Thailand / ‘Resumed use of the death penalty marks a major setback for human rights’

Posted on: June 21, 2018 | Current Affairs

A 26-year-old Thai man has been executed by lethal injection, making it the first case of capital punishment in the country since 2009. Despite the decision being slammed by international human rights groups, polls have suggested a majority of Thais support the death penalty

Thailand activists and volunteers hold placards as they gather to call for an end to executions in Thailand Photo: Narong Sangnak / EPA-EFE

Theerasak Longji was charged with aggravated murder six years ago and despite repeatedly claiming innocence, was put to death on 18 June. It is the first time in nine years that a prisoner has been executed in Thailand, breaking a de facto moratorium on capital punishment that had been incorporated into the national action plan on human rights.

“Thailand’s resumed use of the death penalty marks a major setback for human rights,” said Brad Adams, Asia director at Human Rights Watch. “The Thai government’s many pledges about moving toward abolishing the death penalty clearly meant nothing.”

Thailand’s Corrections Department stated that the country was focused on “protecting society, rather than the rights and freedoms of wrongdoers,” and this stance has been backed up by public opinion.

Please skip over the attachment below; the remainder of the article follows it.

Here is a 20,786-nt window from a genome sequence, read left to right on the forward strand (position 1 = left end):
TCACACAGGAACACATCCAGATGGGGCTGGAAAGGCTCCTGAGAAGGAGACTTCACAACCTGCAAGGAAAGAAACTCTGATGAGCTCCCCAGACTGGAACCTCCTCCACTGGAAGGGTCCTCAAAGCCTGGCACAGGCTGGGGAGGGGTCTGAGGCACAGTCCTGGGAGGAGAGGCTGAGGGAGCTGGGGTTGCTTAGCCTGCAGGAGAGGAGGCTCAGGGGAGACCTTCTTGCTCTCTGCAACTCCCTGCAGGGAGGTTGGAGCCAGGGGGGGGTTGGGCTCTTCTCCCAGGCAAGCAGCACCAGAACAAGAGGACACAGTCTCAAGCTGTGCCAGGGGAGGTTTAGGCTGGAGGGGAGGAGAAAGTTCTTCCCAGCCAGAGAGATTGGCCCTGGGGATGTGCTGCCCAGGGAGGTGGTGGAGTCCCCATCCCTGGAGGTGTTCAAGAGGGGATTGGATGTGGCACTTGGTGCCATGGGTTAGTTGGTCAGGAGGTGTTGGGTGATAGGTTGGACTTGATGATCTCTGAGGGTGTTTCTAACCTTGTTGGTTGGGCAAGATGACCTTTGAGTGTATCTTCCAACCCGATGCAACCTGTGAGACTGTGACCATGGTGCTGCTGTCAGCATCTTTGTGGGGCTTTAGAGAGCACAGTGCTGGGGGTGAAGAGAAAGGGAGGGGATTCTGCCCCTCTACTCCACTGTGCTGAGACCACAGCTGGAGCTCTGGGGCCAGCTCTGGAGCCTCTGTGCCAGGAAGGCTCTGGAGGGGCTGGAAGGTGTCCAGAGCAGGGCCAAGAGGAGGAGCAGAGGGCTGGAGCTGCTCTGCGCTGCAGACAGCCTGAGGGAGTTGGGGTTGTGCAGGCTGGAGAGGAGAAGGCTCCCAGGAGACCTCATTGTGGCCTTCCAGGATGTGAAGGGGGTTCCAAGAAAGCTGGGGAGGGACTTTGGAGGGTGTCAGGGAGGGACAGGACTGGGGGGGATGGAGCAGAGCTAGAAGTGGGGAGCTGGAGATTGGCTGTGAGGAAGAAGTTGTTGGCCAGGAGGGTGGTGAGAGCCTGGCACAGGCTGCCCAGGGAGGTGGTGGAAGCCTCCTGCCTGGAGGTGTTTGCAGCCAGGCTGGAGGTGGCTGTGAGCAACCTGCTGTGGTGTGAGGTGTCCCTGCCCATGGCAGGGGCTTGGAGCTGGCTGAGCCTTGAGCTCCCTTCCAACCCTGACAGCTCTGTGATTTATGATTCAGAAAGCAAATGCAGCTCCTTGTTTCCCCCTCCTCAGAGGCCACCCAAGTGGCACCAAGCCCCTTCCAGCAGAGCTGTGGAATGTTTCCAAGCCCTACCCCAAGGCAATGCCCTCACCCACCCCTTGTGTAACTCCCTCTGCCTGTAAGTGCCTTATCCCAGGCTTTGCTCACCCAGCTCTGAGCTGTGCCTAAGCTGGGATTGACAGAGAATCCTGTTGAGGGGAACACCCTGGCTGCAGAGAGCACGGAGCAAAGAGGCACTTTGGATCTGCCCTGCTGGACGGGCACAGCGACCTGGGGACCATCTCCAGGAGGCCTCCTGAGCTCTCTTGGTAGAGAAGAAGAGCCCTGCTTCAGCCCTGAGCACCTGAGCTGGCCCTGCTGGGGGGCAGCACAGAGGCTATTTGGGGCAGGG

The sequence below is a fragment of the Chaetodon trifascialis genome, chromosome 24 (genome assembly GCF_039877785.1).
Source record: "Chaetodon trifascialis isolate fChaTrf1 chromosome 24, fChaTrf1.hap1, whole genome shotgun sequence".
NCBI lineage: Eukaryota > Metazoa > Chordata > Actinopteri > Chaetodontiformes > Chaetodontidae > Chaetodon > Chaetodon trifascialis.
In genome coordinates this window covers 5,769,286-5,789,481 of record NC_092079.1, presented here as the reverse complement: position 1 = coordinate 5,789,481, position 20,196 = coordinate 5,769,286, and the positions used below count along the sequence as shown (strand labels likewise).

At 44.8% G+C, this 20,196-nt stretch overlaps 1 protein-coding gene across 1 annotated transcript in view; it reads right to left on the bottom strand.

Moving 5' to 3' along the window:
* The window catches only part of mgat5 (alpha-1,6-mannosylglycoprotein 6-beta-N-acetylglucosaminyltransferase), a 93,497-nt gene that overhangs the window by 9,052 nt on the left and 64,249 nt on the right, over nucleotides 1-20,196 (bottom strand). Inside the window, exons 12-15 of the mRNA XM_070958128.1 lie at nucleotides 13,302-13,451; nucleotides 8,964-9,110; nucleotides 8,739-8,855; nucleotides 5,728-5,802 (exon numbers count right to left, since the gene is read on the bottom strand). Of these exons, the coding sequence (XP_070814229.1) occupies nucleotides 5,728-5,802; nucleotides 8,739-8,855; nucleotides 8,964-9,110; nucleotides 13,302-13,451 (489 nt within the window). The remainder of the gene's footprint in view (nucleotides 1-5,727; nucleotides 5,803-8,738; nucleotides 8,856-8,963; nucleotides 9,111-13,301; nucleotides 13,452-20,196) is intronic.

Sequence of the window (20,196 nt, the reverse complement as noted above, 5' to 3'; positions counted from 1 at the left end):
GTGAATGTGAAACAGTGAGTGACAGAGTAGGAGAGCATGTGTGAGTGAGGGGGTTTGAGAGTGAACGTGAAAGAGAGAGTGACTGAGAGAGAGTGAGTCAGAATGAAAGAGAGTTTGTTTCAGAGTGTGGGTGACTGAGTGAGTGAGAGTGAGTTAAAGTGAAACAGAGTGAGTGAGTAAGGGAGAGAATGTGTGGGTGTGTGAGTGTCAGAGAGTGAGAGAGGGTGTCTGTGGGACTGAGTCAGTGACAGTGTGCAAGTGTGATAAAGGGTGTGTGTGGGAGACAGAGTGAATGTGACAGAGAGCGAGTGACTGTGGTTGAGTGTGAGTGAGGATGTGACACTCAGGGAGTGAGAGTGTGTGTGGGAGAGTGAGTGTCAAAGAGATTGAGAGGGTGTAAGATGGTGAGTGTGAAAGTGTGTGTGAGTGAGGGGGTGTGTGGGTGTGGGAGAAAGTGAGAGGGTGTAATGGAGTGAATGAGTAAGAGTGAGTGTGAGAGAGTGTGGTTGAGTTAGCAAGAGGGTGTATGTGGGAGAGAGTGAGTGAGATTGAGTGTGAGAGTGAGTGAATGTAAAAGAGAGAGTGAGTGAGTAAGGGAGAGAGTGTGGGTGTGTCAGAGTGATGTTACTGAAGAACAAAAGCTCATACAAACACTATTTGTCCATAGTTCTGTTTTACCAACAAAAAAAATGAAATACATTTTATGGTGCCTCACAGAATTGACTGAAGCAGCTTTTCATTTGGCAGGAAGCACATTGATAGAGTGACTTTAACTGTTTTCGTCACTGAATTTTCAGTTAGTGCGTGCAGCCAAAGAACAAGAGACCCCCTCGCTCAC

A series of online polls were conducted in the immediate aftermath of the execution, and in most it was shown that a large majority of Thai citizens agreed with capital punishment as a form of justice.

In one, conducted by a popular Facebook page called Drama-addict, 96% of nearly 125,000 people stated that they were in favour of Thailand continuing to execute the worst criminals, the Nation reported.

Longji was convicted of stabbing a 17-year-old 24 times before running off with the victim’s mobile phone and some money. However, Longji’s mother has said that her son may have been unjustly charged.

“That’s why he always refused to plead guilty in court, even though [he knew] doing so would provide grounds for leniency,” she told the Nation.

As of April of this year there were 517 prisoners, of which 102 were women, on death row in Thailand, according to the Corrections Department. In a statement, Human Rights Watch decried this form of punishment, citing its “inherent cruelty”.

“The ineffectiveness of the death penalty in combating crime is evident the world over, and this cruel practice has no place in modern society,” Adams said. “Thailand should immediately stop all executions and abolish the death penalty once and for all.”